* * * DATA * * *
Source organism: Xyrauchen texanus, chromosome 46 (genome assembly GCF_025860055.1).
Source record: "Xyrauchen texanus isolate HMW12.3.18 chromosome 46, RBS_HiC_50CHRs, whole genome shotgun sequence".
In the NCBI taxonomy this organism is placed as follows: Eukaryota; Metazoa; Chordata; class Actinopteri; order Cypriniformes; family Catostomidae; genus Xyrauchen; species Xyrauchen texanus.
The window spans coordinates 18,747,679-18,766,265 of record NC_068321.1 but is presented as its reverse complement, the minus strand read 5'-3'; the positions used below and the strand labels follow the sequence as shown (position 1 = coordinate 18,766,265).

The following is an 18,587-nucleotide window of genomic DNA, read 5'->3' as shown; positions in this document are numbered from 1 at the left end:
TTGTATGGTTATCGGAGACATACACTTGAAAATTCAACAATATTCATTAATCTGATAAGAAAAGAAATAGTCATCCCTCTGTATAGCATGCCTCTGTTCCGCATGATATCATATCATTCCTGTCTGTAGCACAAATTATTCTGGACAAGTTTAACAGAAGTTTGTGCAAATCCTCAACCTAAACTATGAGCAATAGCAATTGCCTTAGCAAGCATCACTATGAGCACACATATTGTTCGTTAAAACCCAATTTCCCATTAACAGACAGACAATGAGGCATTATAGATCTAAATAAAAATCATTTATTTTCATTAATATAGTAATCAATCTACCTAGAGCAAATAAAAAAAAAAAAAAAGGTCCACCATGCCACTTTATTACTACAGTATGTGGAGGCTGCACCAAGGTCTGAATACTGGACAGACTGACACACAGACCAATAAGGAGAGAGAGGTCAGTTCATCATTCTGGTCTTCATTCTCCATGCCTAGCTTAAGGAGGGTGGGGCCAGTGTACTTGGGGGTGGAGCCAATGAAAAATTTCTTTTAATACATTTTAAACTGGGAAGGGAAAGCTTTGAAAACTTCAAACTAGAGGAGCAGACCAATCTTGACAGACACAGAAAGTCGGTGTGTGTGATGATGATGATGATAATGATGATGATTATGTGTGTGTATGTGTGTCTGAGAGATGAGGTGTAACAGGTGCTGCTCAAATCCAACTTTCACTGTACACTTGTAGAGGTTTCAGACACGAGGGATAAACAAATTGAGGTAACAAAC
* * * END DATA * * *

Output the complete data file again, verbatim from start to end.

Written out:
Source organism: Xyrauchen texanus, chromosome 46 (genome assembly GCF_025860055.1).
Source record: "Xyrauchen texanus isolate HMW12.3.18 chromosome 46, RBS_HiC_50CHRs, whole genome shotgun sequence".
In the NCBI taxonomy this organism is placed as follows: Eukaryota; Metazoa; Chordata; class Actinopteri; order Cypriniformes; family Catostomidae; genus Xyrauchen; species Xyrauchen texanus.
The window spans coordinates 18,747,679-18,766,265 of record NC_068321.1 but is presented as its reverse complement, the minus strand read 5'-3'; the positions used below and the strand labels follow the sequence as shown (position 1 = coordinate 18,766,265).

The following is an 18,587-nucleotide window of genomic DNA, read 5'->3' as shown; positions in this document are numbered from 1 at the left end:
TTGTATGGTTATCGGAGACATACACTTGAAAATTCAACAATATTCATTAATCTGATAAGAAAAGAAATAGTCATCCCTCTGTATAGCATGCCTCTGTTCCGCATGATATCATATCATTCCTGTCTGTAGCACAAATTATTCTGGACAAGTTTAACAGAAGTTTGTGCAAATCCTCAACCTAAACTATGAGCAATAGCAATTGCCTTAGCAAGCATCACTATGAGCACACATATTGTTCGTTAAAACCCAATTTCCCATTAACAGACAGACAATGAGGCATTATAGATCTAAATAAAAATCATTTATTTTCATTAATATAGTAATCAATCTACCTAGAGCAAATAAAAAAAAAAAAAAAGGTCCACCATGCCACTTTATTACTACAGTATGTGGAGGCTGCACCAAGGTCTGAATACTGGACAGACTGACACACAGACCAATAAGGAGAGAGAGGTCAGTTCATCATTCTGGTCTTCATTCTCCATGCCTAGCTTAAGGAGGGTGGGGCCAGTGTACTTGGGGGTGGAGCCAATGAAAAATTTCTTTTAATACATTTTAAACTGGGAAGGGAAAGCTTTGAAAACTTCAAACTAGAGGAGCAGACCAATCTTGACAGACACAGAAAGTCGGTGTGTGTGATGATGATGATGATAATGATGATGATTATGTGTGTGTATGTGTGTCTGAGAGATGAGGTGTAACAGGTGCTGCTCAAATCCAACTTTCACTGTACACTTGTAGAGGTTTCAGACACGAGGGATAAACAAATTGAGGTAACAAAC